This year's International Firefighters' Day on May 4th comes at a somber time. Many of us are home, finding new ways through everyday life as a collective and increasingly personal sense of grief weighs in.
As a firefighter, former fire chief, and Executive Director of the National Fallen Firefighters Foundation, I am proud to be a member of the fire service, grateful for the experiences and friendships it has given me. I write this thinking of our better days to come – a lifetime of responding to emergencies teaches you a lot about grief and hope. I know these emotions can somehow be both temporary and constant.
The Foundation’s charter is to support our Fire Hero Families, the loved ones of firefighters who have been lost in the line-of-duty. Despite our work to make sure Everyone Goes Home®, we honor close to 100 firefighters each year. We will add more names this year, as we are monitoring more than 40 first responders who have succumbed to COVID-19. We fear there will be more.
The names of over 4,300 firefighters grace the walls of the National Fallen Firefighters Memorial in Emmitsburg, Maryland, where we gather each October to honor their sacrifices. Last year’s Memorial Weekend honored 119 firefighters, hosting over 600 relatives of firefighters who died in 2018 and in previous years. Honor guards, pipe and drum bands, and firefighters from around the country attend to honor their lost brothers and sisters and to support their families.
With funerals and memorials now delayed, held virtually or at a distance, we worry about the impact on those grieving families. Traditional displays of honor and service give families, fellow firefighters, and the community the time and space to grieve and share in their loss. The loss or changes in these services is a difficult, searing experience that will leave long-term repercussions.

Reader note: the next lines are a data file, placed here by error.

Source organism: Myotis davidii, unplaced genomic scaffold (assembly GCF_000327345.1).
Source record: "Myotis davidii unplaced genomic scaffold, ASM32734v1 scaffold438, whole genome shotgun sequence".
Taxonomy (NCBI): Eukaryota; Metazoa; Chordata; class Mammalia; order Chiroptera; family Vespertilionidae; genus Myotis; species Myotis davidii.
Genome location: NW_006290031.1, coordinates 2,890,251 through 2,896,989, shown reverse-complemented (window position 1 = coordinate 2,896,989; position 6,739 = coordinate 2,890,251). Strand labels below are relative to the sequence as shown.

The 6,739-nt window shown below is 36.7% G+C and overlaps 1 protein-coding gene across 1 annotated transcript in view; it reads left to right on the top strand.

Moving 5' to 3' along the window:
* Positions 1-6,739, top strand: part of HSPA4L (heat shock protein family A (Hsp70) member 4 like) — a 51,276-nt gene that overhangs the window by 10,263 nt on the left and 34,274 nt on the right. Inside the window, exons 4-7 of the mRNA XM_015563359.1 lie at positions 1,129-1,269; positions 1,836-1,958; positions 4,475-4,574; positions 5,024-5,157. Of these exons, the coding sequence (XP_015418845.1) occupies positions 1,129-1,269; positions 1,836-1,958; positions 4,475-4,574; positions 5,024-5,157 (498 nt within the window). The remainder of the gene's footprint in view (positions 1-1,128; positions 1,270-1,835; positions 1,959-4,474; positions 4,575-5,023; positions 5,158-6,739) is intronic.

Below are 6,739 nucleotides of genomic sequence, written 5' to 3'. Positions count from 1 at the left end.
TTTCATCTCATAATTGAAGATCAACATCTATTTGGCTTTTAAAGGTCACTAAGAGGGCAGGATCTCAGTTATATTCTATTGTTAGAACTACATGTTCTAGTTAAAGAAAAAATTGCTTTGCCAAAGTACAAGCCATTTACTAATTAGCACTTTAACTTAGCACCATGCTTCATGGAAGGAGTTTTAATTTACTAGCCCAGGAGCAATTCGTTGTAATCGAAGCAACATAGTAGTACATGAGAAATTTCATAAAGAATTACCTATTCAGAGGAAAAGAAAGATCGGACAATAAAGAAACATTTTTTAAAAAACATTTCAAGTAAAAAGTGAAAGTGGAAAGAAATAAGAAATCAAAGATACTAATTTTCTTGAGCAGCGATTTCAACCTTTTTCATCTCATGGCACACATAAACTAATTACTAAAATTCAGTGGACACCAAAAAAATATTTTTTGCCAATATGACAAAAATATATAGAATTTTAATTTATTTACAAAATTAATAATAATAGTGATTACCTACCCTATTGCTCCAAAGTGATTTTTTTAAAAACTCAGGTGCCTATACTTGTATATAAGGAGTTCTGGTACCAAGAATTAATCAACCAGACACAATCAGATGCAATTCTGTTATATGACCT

Our support for families continues throughout the year. Retreats, camps, and conferences give Fire Hero Families the opportunities to come together with others who understand their unique experience of loss. We are moving many of these events to a virtual footprint but the hugs, laughter and tears that accompany these events will be very much missed.
We also work to support the fire service in improving its safety, in the hopes that we see a day where no names are added to the Memorial. Being a firefighter is a difficult job, with far-reaching dangers to health and well-being. Exposures to carcinogens, psychological stress, and operating in unpredictable environments impact our safety.
Firefighters respond to the publics call for help, and in doing so, they often put aside their own lives and personal safety to do what is needed to keep us safe. Sometimes what they see stays with them, affecting their lives and interactions with family and friends. The fire service, like our counterparts in law enforcement, have seen increases in suicide ideation, anxiety and depression. The worldwide pandemic reminds us of the extraordinary work firefighters do every day and on International Firefighters’Day is a great opportunity to express our thanks for their dedication to service, community and our common good.
Learn more about us at www.firehero.org. Join with us on May 4th, to honor our firefighters for what they do each day for all of us.